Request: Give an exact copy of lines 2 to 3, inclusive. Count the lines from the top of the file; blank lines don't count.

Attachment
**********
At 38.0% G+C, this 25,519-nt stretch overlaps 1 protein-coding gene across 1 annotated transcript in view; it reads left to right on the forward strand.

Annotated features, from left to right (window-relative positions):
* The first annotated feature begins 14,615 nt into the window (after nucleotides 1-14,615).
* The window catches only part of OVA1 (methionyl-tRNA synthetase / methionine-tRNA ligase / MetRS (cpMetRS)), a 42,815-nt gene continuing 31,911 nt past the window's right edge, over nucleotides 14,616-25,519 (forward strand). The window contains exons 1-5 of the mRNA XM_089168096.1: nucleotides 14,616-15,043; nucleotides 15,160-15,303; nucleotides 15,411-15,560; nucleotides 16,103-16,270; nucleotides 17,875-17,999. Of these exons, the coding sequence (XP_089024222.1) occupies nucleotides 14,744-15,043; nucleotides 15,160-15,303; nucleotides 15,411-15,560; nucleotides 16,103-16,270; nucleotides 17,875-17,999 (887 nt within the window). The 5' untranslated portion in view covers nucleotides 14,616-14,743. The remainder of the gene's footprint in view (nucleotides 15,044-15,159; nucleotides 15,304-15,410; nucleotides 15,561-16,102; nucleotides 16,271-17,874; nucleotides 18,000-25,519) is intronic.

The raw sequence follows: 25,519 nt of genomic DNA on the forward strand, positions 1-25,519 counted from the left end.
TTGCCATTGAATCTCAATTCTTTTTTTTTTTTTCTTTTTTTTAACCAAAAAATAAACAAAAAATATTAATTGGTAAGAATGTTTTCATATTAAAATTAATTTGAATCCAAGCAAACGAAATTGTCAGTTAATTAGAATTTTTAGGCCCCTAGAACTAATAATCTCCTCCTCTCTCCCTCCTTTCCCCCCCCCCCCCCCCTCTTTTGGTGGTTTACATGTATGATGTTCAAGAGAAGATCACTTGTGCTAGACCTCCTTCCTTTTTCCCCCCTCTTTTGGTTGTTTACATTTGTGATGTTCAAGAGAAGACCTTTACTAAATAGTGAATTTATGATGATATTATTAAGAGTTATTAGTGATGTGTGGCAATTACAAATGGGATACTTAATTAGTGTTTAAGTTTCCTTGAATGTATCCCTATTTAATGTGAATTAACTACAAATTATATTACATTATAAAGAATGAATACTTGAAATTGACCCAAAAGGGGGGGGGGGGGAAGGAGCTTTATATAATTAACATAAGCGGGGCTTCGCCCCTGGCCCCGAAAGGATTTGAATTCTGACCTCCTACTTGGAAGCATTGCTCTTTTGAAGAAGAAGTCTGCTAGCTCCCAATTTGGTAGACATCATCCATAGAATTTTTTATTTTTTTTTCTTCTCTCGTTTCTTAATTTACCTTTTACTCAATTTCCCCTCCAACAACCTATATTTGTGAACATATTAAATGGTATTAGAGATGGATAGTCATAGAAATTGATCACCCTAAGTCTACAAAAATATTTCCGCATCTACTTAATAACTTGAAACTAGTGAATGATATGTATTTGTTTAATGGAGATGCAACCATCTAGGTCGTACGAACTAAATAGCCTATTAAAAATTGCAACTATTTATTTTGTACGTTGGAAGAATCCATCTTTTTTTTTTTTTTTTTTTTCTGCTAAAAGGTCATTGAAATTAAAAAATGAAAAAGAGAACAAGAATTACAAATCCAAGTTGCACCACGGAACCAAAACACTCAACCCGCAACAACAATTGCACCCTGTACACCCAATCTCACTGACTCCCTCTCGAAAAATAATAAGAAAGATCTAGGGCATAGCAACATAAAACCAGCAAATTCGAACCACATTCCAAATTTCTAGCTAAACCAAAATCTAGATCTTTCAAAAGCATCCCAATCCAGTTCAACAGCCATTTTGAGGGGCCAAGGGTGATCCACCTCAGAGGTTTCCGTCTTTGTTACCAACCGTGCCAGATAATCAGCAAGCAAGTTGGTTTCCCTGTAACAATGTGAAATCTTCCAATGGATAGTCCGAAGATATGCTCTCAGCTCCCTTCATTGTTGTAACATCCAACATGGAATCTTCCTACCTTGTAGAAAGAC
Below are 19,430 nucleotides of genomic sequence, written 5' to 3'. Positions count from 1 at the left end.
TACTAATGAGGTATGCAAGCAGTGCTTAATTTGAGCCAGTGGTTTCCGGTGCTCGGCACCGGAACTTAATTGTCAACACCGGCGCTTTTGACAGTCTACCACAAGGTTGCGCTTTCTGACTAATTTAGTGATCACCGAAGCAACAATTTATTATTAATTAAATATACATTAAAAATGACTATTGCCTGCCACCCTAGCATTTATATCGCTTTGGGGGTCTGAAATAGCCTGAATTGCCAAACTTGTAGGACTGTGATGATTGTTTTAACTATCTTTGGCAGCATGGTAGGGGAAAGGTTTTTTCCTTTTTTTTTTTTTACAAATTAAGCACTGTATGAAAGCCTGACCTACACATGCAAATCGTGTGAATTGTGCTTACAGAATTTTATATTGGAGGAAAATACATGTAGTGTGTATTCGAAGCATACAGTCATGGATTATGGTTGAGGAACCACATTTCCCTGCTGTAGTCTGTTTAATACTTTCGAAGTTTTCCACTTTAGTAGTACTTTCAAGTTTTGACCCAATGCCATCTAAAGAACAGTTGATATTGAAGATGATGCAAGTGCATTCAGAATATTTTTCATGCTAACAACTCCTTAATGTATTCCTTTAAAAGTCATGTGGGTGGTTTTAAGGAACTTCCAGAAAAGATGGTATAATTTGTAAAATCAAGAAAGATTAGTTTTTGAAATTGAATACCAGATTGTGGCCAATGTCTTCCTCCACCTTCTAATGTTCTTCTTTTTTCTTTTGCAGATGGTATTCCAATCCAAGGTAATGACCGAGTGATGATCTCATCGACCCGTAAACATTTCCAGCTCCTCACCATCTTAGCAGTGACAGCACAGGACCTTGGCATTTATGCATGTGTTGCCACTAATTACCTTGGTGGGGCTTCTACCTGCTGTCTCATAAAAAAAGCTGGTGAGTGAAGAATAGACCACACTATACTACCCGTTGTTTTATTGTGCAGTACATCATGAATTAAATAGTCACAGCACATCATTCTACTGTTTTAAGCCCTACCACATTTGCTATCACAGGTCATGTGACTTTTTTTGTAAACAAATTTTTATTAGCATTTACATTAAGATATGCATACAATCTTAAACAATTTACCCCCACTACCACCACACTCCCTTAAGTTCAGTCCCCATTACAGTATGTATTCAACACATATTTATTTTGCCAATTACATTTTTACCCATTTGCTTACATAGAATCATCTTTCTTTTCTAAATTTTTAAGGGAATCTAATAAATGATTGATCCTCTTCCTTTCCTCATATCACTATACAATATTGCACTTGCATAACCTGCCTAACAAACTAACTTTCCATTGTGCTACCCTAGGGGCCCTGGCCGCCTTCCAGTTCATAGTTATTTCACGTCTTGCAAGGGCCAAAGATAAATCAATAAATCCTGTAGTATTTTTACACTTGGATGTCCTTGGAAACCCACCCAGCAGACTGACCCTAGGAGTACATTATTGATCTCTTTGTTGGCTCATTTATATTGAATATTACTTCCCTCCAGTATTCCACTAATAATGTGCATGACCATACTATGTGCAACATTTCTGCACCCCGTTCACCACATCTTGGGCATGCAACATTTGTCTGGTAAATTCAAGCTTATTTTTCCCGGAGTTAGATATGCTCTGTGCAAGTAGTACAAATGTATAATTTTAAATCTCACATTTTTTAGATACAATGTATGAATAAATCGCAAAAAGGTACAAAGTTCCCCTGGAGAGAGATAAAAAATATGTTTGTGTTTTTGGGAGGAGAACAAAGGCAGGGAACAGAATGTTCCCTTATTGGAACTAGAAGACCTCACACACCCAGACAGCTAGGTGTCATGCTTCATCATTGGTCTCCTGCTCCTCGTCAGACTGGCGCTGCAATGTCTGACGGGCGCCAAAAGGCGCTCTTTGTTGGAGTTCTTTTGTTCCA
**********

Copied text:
Annotated features, from left to right (window-relative positions):
* The first annotated feature begins 14,615 nt into the window (after nucleotides 1-14,615).